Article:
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Please use this identifier to cite or link to this item: http://arks.princeton.edu/ark:/88435/dsp01b8515n48m
Title: Saturday or Sunday? The Social Differences between the North and South as seen through College Football
Authors: Sharpstone, Katharine
Advisors: Starr, Paul
Department: Sociology
Class Year: 2013
Abstract: This thesis addresses the phenomenon of college football and the possible reasons for why this sport enjoys stronger support from the public in the South than in the Northeast. It will test for four hypotheses to explain this stronger fan support in the South. The first hypothesis is that professional football teams in the Northeast detract from the popularity of college football in this region whereas this is not the case in the South; second, the South uses college football as a means of redemption based on its history; third, the religiosity of the South creates a strong support for college football because of the similarities between the two; and fourth, the win / loss record affects the South differently than the North because fans in the South are not affected by losses in the same way that fans in the North are affected. The data collected to test these hypotheses suggest that all four of these hypotheses play a role in the potential reasons for why college football is more popular in the South than the North with an emphasis on the meaning of the passion felt toward college football is different for Southerners because of this region’s history.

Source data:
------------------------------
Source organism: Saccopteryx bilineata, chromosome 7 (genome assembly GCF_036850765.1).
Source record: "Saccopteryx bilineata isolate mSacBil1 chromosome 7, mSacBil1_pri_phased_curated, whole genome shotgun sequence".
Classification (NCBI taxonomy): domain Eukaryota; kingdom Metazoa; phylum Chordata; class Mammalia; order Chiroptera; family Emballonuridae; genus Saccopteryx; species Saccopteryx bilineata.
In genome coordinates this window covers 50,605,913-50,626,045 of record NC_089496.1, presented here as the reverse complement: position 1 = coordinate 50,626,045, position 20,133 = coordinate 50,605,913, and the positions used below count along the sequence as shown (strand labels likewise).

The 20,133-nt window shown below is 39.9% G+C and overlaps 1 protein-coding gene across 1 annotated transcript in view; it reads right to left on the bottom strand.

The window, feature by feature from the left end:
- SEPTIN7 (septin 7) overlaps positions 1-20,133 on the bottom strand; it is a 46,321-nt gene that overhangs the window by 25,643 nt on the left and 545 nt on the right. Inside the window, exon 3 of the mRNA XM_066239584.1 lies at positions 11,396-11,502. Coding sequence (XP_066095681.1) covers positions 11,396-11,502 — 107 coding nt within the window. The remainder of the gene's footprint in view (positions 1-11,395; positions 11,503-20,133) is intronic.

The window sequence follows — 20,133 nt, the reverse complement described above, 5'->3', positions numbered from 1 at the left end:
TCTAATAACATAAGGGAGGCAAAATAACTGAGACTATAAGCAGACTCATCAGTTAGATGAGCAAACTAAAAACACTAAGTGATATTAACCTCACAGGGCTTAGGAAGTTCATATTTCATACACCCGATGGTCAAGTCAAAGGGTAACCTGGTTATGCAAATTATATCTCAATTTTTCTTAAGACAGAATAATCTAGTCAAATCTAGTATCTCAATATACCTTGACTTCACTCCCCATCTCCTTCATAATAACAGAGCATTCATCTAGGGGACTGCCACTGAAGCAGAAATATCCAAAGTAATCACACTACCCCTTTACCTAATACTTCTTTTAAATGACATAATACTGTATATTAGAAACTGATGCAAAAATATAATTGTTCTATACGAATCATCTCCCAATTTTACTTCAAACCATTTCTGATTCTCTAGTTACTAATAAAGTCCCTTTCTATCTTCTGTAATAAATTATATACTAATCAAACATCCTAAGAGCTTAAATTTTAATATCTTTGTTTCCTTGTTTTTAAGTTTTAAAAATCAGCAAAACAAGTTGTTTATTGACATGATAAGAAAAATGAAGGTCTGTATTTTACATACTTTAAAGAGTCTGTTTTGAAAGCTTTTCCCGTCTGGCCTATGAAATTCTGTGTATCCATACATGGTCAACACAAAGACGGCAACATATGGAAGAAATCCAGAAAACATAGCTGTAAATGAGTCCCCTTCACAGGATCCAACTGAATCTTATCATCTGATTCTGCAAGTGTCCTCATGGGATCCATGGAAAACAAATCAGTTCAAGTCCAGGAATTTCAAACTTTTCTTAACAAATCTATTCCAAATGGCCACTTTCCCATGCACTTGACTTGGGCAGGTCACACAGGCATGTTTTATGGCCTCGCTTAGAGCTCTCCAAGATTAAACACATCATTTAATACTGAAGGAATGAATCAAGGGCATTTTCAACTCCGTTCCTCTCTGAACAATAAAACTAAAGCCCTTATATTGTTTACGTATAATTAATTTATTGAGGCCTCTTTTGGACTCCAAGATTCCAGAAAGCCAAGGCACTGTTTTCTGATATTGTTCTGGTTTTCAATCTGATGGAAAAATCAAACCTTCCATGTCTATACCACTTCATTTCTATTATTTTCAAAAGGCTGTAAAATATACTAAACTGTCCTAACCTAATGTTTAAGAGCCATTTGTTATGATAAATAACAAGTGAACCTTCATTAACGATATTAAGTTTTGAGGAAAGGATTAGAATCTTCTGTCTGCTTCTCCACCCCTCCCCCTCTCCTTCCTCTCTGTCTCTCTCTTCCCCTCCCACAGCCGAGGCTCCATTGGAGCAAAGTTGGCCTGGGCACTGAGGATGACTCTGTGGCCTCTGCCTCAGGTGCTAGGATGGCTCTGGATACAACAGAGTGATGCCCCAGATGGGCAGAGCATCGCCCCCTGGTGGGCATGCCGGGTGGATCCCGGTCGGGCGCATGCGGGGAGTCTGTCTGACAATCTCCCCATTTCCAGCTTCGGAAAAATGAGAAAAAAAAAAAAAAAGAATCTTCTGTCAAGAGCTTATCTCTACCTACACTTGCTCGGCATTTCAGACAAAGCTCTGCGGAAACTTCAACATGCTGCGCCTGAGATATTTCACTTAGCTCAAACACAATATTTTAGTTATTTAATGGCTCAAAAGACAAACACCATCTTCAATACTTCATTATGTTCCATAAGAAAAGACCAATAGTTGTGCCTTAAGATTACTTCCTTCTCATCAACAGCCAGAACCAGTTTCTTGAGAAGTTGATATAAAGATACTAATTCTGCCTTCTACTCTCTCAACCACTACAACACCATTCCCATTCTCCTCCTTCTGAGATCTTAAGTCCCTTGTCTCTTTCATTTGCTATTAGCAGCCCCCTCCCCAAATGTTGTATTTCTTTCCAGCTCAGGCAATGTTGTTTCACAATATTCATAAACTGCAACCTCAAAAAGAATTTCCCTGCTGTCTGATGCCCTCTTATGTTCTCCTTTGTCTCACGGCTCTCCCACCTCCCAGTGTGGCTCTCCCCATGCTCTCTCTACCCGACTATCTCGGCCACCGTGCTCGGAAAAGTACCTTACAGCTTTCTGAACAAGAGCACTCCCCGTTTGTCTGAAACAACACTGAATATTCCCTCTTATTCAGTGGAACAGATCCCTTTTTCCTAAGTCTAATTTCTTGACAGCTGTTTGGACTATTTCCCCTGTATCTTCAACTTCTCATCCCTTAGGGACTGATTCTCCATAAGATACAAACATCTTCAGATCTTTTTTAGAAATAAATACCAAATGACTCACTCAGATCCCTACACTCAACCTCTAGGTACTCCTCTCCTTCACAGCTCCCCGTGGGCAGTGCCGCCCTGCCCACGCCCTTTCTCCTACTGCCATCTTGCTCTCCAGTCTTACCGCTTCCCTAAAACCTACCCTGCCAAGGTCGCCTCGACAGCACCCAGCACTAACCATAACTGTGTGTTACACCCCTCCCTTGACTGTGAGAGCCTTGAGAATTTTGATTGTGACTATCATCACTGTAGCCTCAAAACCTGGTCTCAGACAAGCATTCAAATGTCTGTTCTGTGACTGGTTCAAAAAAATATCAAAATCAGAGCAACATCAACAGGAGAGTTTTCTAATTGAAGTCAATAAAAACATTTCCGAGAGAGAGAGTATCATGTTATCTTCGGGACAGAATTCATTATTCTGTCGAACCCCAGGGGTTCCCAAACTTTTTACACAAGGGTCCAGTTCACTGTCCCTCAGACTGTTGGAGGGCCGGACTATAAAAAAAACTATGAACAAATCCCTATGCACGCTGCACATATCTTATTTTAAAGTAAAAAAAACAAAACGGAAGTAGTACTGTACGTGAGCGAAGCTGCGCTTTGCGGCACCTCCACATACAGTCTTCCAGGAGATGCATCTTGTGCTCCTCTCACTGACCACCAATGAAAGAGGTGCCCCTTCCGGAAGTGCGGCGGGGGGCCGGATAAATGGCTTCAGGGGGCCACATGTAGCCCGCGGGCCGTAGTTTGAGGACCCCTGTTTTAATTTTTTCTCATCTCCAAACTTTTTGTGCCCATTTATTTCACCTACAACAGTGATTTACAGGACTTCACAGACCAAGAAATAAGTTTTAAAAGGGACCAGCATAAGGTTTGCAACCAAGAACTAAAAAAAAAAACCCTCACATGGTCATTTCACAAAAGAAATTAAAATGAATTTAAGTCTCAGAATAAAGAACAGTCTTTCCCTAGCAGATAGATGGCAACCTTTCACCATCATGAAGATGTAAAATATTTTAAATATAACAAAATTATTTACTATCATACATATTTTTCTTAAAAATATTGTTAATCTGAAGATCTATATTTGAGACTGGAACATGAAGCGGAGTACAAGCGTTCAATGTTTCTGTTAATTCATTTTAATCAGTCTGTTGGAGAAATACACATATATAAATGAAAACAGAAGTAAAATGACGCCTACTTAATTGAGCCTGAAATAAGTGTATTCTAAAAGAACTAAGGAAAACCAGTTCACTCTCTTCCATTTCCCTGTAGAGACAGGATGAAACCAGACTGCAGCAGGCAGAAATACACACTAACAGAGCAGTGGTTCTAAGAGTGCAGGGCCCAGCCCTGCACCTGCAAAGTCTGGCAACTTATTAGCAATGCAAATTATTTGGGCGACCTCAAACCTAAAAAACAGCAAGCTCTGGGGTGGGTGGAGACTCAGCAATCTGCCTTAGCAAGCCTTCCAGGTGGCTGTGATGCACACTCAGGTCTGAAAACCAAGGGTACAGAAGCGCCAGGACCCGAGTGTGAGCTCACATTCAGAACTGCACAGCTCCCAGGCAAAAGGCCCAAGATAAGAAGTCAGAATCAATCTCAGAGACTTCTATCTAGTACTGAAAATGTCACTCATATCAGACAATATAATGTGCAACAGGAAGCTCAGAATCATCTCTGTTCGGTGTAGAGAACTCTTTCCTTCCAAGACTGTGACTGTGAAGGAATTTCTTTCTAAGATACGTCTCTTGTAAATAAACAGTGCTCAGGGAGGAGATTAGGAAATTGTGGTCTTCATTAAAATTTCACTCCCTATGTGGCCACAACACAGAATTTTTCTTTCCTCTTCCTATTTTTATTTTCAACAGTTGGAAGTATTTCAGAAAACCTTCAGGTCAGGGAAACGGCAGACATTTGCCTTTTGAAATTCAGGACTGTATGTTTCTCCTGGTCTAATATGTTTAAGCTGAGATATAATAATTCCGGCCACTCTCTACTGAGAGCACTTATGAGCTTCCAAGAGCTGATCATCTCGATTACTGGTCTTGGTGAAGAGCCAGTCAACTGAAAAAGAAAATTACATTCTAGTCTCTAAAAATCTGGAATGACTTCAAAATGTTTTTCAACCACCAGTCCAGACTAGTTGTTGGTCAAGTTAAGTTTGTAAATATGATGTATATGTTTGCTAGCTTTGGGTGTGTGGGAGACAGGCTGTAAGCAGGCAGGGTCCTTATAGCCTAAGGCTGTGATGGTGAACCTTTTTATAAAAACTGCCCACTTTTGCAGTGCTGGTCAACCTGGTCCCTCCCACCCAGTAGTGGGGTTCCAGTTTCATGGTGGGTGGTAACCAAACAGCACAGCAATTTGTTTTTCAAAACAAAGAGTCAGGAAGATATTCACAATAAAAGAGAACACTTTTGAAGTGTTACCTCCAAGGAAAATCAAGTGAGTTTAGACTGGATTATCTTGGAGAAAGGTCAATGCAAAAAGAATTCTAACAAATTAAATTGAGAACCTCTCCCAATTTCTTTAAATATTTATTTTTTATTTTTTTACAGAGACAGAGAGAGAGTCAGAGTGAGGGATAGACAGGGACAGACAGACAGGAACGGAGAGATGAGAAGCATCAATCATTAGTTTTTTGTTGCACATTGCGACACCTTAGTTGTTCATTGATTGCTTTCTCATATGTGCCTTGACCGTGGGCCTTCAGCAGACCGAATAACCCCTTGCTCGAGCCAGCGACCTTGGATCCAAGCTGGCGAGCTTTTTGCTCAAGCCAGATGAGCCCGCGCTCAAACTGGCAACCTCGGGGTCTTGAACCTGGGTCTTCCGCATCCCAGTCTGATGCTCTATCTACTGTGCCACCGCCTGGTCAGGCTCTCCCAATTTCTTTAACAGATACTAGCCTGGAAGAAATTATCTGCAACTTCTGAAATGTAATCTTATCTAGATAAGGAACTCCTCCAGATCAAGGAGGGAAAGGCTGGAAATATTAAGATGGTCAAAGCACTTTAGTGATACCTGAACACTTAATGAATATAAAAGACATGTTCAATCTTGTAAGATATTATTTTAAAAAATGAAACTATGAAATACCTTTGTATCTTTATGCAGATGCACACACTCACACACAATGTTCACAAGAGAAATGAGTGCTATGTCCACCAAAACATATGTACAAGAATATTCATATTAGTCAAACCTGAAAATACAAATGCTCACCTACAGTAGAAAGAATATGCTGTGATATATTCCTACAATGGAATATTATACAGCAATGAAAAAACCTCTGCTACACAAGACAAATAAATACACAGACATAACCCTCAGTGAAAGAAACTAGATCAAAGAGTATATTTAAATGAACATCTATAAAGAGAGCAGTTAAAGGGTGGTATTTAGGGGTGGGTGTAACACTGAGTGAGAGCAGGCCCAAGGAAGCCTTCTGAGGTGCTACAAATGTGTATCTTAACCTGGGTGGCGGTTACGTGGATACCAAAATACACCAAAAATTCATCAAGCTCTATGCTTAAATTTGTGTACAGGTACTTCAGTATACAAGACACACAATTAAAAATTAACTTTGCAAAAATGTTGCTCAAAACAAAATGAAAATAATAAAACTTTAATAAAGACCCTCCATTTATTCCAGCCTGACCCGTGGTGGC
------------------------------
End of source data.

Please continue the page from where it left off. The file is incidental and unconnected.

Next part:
Extent: 147 pages
URI: http://arks.princeton.edu/ark:/88435/dsp01b8515n48m
Access Restrictions: Walk-in Access. This thesis can only be viewed on computer terminals at the Mudd Manuscript Library.
Type of Material: Princeton University Senior Theses
Language: en_US
Appears in Collections:Sociology, 1954-2016

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